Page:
|Golfers know the name Callaway. The Callaway Golf Co. invented the Big Bertha, an all-metal golf driver that adds extra distance to a golfer's drive. The invention changed the way golf is played, and many courses had to increase the length of their holes in order to retain their slope rating (that is, their degree of difficulty). The company's share price, as shown in the weekly chart (Figure 1), soared from a low of $2.32 in June 1992 to a high of $38.73 in June 1997. The price started falling well before the market bubble of 2000 burst, falling to a low of $9.63 by September 1998. This may have been because of market saturation of metal drivers; other manufacturers realized a good thing when they saw it, and improved on the Big Bertha.|
|Callaway redesigned its driver, and came out with other clubs based on the same winning strategy. The share price rose to $27.43 by February 2001, a period when all other shares were falling. Then it succumbed to market pressure, or the competition came out with another product, and the share price fell to test the $9.63 low. It recovered to $20.12, and has now fallen to retest what has become a strong support level at $9.63.|
|Figure 1: Calloway Golf. The Elliott wave count shown suggests that the share could rise in a wave iii of a wave 3, but the flat-bottomed triangle that has formed suggests weakness|
|Graphic provided by: AdvancedGET.|
|The Elliott wave count shown (Figure 1) does suggest that the share could now rise in a wave iii of a wave 3, but the flat-bottomed triangle that has formed suggests weakness, with a break below $9.63 should it occur, suggesting disaster. |
On the optimistic side, the relative strength index (RSI) is suggesting strength, and to determine a possible resistance area on the downward sloping resistance line, I have drawn a parallel line to the rise from September 1998 to February 2001. This suggests a price of $15.19 as a possible target.
|When you look at the daily chart (Figure 2), the first thing that scares you are the four downside gaps, all of them on heavy volume. They tell us that investors are quick to sell the share on any bad news, probably with accompanying shorts. The rise in the price after the fall to cover the gap could be short-covering with profit.|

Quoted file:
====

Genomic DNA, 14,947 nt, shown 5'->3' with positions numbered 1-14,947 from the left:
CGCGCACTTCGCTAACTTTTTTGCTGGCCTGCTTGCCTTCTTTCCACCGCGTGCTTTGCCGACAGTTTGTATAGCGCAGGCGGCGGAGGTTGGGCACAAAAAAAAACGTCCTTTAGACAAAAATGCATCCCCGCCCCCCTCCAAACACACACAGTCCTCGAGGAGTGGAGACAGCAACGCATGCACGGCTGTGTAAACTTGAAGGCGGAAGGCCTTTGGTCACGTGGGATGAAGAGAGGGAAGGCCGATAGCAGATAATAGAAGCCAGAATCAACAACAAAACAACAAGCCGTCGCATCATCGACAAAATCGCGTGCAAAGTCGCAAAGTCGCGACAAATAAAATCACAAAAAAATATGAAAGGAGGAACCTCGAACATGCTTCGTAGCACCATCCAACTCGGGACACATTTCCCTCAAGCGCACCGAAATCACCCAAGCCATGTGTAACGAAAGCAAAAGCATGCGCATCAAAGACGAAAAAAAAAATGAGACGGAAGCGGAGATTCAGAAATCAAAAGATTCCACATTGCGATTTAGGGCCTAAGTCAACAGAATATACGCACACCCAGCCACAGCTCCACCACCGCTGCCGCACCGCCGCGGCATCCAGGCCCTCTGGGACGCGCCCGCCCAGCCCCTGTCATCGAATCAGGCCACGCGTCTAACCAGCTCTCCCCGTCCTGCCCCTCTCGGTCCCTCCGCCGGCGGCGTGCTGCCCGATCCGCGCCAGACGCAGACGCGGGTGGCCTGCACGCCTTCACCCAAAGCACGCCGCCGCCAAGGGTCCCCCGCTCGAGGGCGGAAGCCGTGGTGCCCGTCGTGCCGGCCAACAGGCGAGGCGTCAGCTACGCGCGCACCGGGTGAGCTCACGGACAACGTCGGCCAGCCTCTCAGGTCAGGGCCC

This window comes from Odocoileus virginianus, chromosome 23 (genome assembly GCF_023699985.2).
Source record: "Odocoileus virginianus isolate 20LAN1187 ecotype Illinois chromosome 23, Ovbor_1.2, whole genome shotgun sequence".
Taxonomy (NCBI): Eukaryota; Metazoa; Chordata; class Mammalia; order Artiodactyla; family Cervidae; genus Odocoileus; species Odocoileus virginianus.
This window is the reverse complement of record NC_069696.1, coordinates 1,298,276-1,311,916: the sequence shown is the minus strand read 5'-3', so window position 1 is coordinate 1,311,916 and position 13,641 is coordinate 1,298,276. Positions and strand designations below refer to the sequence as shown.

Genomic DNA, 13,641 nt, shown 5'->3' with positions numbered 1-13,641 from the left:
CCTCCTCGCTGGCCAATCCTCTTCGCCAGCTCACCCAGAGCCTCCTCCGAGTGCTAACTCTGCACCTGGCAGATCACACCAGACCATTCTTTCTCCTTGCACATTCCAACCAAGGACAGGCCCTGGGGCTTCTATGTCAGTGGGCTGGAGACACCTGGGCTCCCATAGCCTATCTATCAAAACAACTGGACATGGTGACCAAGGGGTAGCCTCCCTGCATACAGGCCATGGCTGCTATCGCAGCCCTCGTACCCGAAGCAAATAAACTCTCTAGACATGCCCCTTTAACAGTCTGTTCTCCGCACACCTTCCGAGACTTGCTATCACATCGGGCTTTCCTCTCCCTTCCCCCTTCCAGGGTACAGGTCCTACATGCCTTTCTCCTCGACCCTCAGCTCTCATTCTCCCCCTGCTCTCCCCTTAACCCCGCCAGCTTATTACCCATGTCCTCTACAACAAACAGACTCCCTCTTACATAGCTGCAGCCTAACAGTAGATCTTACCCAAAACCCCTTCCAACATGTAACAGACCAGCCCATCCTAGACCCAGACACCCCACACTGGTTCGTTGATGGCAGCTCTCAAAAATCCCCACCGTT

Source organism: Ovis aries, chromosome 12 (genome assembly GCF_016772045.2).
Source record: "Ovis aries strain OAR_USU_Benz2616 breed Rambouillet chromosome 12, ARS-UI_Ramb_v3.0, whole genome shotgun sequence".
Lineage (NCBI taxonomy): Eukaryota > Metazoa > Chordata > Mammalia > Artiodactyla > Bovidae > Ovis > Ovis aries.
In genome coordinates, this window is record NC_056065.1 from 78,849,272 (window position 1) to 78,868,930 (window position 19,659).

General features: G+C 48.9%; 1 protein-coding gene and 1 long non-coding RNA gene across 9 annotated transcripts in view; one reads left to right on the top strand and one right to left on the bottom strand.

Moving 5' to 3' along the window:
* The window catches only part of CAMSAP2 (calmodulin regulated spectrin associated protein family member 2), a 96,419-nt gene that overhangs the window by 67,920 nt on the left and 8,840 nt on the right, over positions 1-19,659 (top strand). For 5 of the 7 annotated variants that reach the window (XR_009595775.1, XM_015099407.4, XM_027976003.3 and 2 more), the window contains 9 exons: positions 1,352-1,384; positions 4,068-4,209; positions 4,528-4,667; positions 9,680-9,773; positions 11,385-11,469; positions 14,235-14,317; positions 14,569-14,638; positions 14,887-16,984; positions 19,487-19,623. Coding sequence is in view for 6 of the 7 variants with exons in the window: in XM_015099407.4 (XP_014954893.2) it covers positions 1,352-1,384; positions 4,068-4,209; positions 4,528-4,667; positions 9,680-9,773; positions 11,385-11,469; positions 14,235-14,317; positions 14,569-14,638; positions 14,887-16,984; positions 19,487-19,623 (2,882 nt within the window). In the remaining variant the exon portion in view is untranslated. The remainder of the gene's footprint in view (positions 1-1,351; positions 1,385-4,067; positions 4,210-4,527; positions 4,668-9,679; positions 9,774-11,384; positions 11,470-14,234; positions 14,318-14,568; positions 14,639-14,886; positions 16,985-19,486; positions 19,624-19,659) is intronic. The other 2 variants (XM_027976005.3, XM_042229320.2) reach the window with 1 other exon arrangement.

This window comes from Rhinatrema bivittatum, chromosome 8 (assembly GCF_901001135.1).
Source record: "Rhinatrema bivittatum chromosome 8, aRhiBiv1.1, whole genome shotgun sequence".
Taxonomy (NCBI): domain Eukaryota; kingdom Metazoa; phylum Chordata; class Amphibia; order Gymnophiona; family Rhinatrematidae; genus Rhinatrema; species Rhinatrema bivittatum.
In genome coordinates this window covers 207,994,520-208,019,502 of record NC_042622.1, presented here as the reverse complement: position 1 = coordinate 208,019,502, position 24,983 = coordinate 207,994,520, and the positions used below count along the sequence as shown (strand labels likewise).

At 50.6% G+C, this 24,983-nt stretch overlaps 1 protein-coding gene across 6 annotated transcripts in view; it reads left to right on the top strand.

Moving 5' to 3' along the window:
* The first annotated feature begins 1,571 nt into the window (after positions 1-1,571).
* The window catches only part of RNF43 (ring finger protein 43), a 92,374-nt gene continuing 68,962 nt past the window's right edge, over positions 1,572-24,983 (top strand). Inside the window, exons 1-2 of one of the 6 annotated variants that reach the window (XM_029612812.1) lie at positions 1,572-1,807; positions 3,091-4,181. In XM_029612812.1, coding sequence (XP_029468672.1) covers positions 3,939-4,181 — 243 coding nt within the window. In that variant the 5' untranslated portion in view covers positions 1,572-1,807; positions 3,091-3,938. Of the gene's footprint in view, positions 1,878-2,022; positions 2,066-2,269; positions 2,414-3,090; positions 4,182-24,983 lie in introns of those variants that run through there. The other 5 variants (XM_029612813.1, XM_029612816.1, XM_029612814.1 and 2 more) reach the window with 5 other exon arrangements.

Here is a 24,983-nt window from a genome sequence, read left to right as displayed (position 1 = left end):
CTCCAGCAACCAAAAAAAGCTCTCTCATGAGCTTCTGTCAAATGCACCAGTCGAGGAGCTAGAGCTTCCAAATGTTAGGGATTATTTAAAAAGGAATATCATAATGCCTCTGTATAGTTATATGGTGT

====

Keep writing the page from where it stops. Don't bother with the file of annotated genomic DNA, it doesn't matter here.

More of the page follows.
Figure 2: Daily chart, Calloway. When you look at the daily chart, the first thing that scares you are the four downside gaps, all of them on heavy volume.
However, the double bottom, with a lower bottom at $9.23, and a move above the previous low of $10.40 is very encouraging. The move above the upper JM band (blue band) at the arrow showing the JM buy is also encouraging, as is the rising RSI. A cup and handle formation could be forming, and a break above the handle's resistance of $12.47 will confirm this, giving a target of $15.71. (12.47 - 9.23 = 3.24 + 12.47 = 15.71). The target we suggested on the weekly chart was $15.19.
|To recap: A weekly JM internal band is a 15-period simple moving average offset by 2% and -2%. A buy signal is a break above the upper band, and a short signal is a break below the lower band. |
Finally, a share price rises to fill a gap. The third gap has been filled, and the second gap has a top end of $15.04.
I wouldn't be surprised if the share price fell to retest $10.40 and then rise. This would see the formation of the right shoulder of a head and shoulders pattern. Either way, whatever the immediate short-term trend, you would only purchase the share if and when it breaks above the $12.47 level. This is another stock to add to your watchlist.
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